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Washington Park

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1899, Reinhard Schuetze. 400 S. Marion St. Pkwy. (NR)

This 160-acre park with Grasmere Lake and Smith Lake as its centerpieces is connected by a Great Meadow reminiscent of London's Hampstead Heath. The narrow, rectangular park is relieved by looping roadways, paths, and City Ditch ( DV204.1; 1860s), which makes the lakes and greenery possible. This irrigation channel originates as a diversion of the South Platte River in Waterton Canyon and ends in City Park's Ferril Lake. Within the park it is kept open as a landmark that historian Louisa Ward Arps called “the oldest working thing in Denver.” Buildings include the twelve-sided Shelter House (1912) on the east side of the Great Meadow and a picturesque, late nineteenth-century Farm-house and barn expanded as the park headquarters and maintenance center. Wynken, Blynken, and Nod (1919), a sculpture by Mabel Landrum Torrey, stands at the southwest corner of Exposition Avenue and Franklin Street, next to the Eugene Field Cottage, the poet's residence and a rare example of simple 1880s frame cottages that were once common in Denver. It was transplanted from its original site at 307 West Colfax Avenue. The Boat House ( DV204.2; 1913, Jacques Benedict; 1987 restoration, Anthony Pellecchia Associates) is on the south shore of Smith Lake. The two-story facade, a mix of Prairie Style, Italianate, and Arts and Crafts elements, is outlined with electric lights, creating a dreamy nocturnal reflection.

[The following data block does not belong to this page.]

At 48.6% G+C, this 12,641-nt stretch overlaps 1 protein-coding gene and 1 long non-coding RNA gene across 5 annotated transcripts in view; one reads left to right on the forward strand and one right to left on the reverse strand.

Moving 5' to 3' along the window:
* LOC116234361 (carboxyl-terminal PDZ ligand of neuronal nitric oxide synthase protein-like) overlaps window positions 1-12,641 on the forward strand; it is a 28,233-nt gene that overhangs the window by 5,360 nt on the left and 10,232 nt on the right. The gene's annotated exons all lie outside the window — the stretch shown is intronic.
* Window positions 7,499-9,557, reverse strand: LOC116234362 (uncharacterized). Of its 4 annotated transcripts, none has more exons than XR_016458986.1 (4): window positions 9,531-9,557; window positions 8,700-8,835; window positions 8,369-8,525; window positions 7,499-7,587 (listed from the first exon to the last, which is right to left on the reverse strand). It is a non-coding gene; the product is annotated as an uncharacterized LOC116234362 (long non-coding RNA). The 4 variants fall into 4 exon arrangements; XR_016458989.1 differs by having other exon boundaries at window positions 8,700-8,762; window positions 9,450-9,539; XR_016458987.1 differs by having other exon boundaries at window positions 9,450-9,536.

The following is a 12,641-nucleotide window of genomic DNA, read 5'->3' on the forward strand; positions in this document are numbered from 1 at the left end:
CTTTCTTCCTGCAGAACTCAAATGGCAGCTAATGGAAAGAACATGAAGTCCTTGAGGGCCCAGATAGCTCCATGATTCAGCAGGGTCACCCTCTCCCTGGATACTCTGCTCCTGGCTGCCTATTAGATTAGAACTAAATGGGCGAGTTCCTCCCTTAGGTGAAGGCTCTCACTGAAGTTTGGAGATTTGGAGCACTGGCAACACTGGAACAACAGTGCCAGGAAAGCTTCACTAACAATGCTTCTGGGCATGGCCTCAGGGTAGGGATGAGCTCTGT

Writing Credits

Thomas J. Noel

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